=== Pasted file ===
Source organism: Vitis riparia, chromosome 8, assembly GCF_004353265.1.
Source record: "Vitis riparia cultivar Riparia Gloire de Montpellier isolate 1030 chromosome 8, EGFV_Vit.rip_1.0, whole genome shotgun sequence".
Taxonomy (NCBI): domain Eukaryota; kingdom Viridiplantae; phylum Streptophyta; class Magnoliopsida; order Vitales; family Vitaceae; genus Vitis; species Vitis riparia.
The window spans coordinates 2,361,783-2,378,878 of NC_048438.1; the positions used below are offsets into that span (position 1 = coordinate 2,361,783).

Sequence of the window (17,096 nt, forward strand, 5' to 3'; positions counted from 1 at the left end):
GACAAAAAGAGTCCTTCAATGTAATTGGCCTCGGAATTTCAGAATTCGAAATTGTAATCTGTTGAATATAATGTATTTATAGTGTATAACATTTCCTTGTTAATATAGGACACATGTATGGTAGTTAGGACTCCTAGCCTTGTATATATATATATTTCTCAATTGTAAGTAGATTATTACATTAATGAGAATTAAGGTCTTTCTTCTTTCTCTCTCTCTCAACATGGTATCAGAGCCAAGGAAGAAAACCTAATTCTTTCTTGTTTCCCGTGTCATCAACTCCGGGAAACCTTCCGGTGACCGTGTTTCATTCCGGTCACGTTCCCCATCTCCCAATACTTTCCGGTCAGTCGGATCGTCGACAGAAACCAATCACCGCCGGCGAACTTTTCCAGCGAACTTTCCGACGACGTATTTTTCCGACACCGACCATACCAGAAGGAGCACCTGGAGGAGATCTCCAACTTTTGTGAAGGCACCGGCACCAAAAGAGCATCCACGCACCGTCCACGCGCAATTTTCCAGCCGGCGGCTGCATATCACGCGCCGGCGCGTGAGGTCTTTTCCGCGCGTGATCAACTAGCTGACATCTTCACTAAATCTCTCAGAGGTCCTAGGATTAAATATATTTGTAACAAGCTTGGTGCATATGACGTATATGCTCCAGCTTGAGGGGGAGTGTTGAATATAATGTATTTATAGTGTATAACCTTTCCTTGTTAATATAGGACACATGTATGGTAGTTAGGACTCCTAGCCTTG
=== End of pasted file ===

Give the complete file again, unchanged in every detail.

Source organism: Vitis riparia, chromosome 8, assembly GCF_004353265.1.
Source record: "Vitis riparia cultivar Riparia Gloire de Montpellier isolate 1030 chromosome 8, EGFV_Vit.rip_1.0, whole genome shotgun sequence".
Taxonomy (NCBI): domain Eukaryota; kingdom Viridiplantae; phylum Streptophyta; class Magnoliopsida; order Vitales; family Vitaceae; genus Vitis; species Vitis riparia.
The window spans coordinates 2,361,783-2,378,878 of NC_048438.1; the positions used below are offsets into that span (position 1 = coordinate 2,361,783).

Sequence of the window (17,096 nt, forward strand, 5' to 3'; positions counted from 1 at the left end):
GACAAAAAGAGTCCTTCAATGTAATTGGCCTCGGAATTTCAGAATTCGAAATTGTAATCTGTTGAATATAATGTATTTATAGTGTATAACATTTCCTTGTTAATATAGGACACATGTATGGTAGTTAGGACTCCTAGCCTTGTATATATATATATTTCTCAATTGTAAGTAGATTATTACATTAATGAGAATTAAGGTCTTTCTTCTTTCTCTCTCTCTCAACATGGTATCAGAGCCAAGGAAGAAAACCTAATTCTTTCTTGTTTCCCGTGTCATCAACTCCGGGAAACCTTCCGGTGACCGTGTTTCATTCCGGTCACGTTCCCCATCTCCCAATACTTTCCGGTCAGTCGGATCGTCGACAGAAACCAATCACCGCCGGCGAACTTTTCCAGCGAACTTTCCGACGACGTATTTTTCCGACACCGACCATACCAGAAGGAGCACCTGGAGGAGATCTCCAACTTTTGTGAAGGCACCGGCACCAAAAGAGCATCCACGCACCGTCCACGCGCAATTTTCCAGCCGGCGGCTGCATATCACGCGCCGGCGCGTGAGGTCTTTTCCGCGCGTGATCAACTAGCTGACATCTTCACTAAATCTCTCAGAGGTCCTAGGATTAAATATATTTGTAACAAGCTTGGTGCATATGACGTATATGCTCCAGCTTGAGGGGGAGTGTTGAATATAATGTATTTATAGTGTATAACCTTTCCTTGTTAATATAGGACACATGTATGGTAGTTAGGACTCCTAGCCTTG